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The future of LNG
How LNG technology is reshaping the way we work
The liquefied natural gas (LNG) market is changing with the introduction of new technology and the advent of new demand sources. How will evolving business models and new technologies shape the LNG market of tomorrow?
LNG business models are changing due to increased resource availability, technological advancements, and new sources of demand. While long-term, oil-indexed contracts still make up the bulk of current trade gas-on-gas pricing, spot cargoes, and price transparency are increasing, creating opportunities across the value chain. These changing dynamics have increased market access for small-scale buyers and sellers, and opened new markets for natural gas traders, portfolio companies, and tolling liquefiers.
Based on a survey of LNG market executives from around the world and across the industry, this report expands on our prior analysis on the liquefied natural gas industry, Work in progress: How can business models adapt to evolving LNG markets. It includes an overview of the shifting LNG landscape, the evolving supply and demand conditions and other key trends, as well as the impact of new LNG technologies.
Betting big: LNG trends in Canada
By Andrew Botterill, Oil, Gas & Chemicals Leader, Deloitte Canada
Is Canada the next big bet for LNG? The sector is clearly on an upswing in Canada, especially, with the recently announced massive LNG project. Learn about the breadth of possibilities for the Canadian LNG market that is rapidly reconfiguring itself in the face of new realities.
What’s next for LNG?
Population growth, increasing economic prosperity in developing nations, government regulation and actions focused on improving air quality will drive demand for lower-carbon energy globally including natural gas. As a result, LNG will command an increasing share of the global fuel mix given its lower-carbon footprint and its ability to flexibly supply increasingly diverse markets, customers, and applications - ranging from power generation to marine and land transportation. Based on our survey, respondents expect consumption to increase in the Asia Pacific region over the next five years, most notably in China, India, and Pakistan, with the bulk of new supply coming from the US among others.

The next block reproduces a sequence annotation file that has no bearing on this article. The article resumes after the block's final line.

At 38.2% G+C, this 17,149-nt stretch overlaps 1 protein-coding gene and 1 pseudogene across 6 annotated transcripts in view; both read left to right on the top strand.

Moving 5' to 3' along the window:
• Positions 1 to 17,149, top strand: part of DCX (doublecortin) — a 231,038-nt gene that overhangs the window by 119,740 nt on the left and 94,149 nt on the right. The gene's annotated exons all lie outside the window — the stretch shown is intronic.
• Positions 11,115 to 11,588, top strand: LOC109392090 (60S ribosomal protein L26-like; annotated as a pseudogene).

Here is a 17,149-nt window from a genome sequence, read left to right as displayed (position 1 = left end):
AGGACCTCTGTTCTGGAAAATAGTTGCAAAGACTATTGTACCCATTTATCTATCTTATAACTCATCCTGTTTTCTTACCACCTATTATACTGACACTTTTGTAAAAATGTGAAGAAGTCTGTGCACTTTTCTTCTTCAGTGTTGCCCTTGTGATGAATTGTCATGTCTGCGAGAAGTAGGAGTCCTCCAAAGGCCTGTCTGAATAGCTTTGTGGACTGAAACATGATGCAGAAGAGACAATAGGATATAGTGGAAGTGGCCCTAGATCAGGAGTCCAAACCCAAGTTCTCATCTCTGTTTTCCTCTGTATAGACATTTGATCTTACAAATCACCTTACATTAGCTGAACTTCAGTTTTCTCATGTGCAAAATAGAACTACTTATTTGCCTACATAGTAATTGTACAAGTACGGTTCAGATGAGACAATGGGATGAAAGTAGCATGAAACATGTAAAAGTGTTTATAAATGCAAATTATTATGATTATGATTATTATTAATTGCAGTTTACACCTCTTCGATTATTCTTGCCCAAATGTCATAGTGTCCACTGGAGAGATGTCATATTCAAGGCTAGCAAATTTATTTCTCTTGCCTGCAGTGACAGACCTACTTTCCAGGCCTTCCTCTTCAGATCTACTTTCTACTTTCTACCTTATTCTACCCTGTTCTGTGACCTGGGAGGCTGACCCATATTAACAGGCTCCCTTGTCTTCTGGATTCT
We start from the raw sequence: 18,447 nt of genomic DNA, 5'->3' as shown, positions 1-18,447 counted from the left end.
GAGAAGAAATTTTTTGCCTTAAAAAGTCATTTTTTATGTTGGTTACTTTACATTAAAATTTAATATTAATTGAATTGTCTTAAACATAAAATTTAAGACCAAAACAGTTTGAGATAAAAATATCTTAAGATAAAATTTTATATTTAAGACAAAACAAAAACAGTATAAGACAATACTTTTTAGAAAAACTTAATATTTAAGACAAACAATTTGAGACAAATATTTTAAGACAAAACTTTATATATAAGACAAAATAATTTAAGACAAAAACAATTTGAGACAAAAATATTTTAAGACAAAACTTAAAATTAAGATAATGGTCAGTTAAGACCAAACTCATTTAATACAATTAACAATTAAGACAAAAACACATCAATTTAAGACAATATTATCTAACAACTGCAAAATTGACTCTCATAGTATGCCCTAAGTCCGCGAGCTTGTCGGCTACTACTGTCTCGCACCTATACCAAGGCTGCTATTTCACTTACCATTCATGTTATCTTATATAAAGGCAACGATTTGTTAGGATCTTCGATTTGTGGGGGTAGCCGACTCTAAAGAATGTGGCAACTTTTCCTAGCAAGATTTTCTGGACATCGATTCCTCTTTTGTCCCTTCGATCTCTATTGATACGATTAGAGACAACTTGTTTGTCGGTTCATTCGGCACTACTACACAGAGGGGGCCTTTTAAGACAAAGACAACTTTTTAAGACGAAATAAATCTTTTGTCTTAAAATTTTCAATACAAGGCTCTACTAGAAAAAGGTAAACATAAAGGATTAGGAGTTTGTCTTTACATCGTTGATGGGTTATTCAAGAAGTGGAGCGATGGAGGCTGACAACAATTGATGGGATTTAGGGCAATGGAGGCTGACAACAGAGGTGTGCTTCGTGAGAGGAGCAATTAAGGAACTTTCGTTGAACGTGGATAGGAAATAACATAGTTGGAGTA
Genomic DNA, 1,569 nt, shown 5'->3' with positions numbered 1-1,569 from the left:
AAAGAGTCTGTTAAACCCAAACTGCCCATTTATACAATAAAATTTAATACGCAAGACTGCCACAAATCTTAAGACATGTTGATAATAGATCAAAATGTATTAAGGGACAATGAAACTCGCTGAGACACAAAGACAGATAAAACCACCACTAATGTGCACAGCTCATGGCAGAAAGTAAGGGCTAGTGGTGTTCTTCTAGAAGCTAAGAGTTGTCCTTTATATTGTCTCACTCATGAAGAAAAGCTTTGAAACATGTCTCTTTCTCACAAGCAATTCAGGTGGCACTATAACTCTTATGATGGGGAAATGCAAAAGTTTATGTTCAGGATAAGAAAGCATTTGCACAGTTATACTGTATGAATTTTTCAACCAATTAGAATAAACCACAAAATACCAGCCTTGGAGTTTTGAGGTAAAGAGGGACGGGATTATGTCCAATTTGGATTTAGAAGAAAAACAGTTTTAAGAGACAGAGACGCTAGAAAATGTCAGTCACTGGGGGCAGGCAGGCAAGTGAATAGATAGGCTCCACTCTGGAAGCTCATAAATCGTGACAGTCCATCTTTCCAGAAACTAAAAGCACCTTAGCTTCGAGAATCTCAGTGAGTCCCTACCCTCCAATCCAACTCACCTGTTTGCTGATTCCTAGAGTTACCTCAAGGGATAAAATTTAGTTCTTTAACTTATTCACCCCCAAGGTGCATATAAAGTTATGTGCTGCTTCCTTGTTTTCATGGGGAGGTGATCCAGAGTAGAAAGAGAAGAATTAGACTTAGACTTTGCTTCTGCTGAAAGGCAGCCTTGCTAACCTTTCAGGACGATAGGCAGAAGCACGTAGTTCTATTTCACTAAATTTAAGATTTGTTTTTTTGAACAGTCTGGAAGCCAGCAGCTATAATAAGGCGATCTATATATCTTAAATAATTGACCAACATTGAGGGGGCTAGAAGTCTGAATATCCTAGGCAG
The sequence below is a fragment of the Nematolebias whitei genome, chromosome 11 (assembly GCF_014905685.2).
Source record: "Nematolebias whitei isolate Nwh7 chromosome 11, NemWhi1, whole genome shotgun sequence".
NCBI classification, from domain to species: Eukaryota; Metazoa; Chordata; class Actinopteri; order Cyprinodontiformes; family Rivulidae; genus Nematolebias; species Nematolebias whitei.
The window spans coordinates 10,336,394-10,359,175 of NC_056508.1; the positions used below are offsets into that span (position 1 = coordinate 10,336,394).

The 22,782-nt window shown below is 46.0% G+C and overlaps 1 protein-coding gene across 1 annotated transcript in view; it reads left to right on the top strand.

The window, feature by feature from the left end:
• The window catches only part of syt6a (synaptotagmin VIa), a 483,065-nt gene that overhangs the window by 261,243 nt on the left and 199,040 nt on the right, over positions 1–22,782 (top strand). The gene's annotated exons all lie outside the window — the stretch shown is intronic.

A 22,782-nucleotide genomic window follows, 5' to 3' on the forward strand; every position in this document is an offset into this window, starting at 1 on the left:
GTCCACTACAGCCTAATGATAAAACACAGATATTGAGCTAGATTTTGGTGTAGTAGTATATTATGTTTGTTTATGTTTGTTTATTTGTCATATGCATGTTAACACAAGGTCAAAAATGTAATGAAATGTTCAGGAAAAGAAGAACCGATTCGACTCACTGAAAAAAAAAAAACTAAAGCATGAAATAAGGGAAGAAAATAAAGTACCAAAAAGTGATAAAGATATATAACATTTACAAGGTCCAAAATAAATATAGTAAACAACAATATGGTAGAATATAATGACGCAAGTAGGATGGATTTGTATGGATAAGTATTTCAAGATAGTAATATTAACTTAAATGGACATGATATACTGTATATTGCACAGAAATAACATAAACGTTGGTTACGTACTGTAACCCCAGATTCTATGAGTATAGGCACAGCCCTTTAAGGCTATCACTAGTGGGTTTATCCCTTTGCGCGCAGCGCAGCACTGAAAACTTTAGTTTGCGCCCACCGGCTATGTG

However, the market could become increasingly fragmented and new project sanctions could be deferred. Why is that? Historically, many projects have been financed by project-level debt that required long-term sales and purchase agreements. If LNG contract durations continue to shorten, and new buyers are less creditworthy, project finance becomes increasingly challenging. While we have seen some equity-financed projects announced, it remains to be seen if that will be replicated more broadly if access to debt is constrained. Moreover, US export growth has been driven by tolling-style agreements, and that business model may not be readily adaptable to other countries. Now is the time for companies to evolve and adapt to keep pace with market changes.
The next five years will be a challenging and dynamic period for LNG producers, traders, and buyers as they navigate a rapidly evolving market. Companies will need to remodel and reinvent themselves to deliver energy to a rapidly growing and changing world by exploring new LNG business models and new technologies ranging from big data to blockchain.
The way we work
- “Adapting traditional business models for an increasingly fragmented LNG industry,” LinkedIn blog by Andrew Slaughter, executive director, Energy, Resources & Industrials Research & Insights, Deloitte Services LP.
- “Becoming agile and staying competitive in liquefied natural gas,” LinkedIn blog by Bernadette Cullinane, partner, Oil, Gas & Chemicals Leader, Deloitte Australia.
- “US LNG sector on track for a big year ahead,” Upstream.
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